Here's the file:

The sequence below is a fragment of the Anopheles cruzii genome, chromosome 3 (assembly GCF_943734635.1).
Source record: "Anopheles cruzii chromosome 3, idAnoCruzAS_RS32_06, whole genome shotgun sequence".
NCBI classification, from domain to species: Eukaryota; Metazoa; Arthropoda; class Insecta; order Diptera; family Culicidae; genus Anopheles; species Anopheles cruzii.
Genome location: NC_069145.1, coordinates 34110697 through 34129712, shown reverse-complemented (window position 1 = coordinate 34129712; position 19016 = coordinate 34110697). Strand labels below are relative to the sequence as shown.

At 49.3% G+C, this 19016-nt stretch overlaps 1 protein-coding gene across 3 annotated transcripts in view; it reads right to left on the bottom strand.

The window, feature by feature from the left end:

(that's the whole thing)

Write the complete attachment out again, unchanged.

The sequence below is a fragment of the Anopheles cruzii genome, chromosome 3 (assembly GCF_943734635.1).
Source record: "Anopheles cruzii chromosome 3, idAnoCruzAS_RS32_06, whole genome shotgun sequence".
NCBI classification, from domain to species: Eukaryota; Metazoa; Arthropoda; class Insecta; order Diptera; family Culicidae; genus Anopheles; species Anopheles cruzii.
Genome location: NC_069145.1, coordinates 34110697 through 34129712, shown reverse-complemented (window position 1 = coordinate 34129712; position 19016 = coordinate 34110697). Strand labels below are relative to the sequence as shown.

At 49.3% G+C, this 19016-nt stretch overlaps 1 protein-coding gene across 3 annotated transcripts in view; it reads right to left on the bottom strand.

The window, feature by feature from the left end: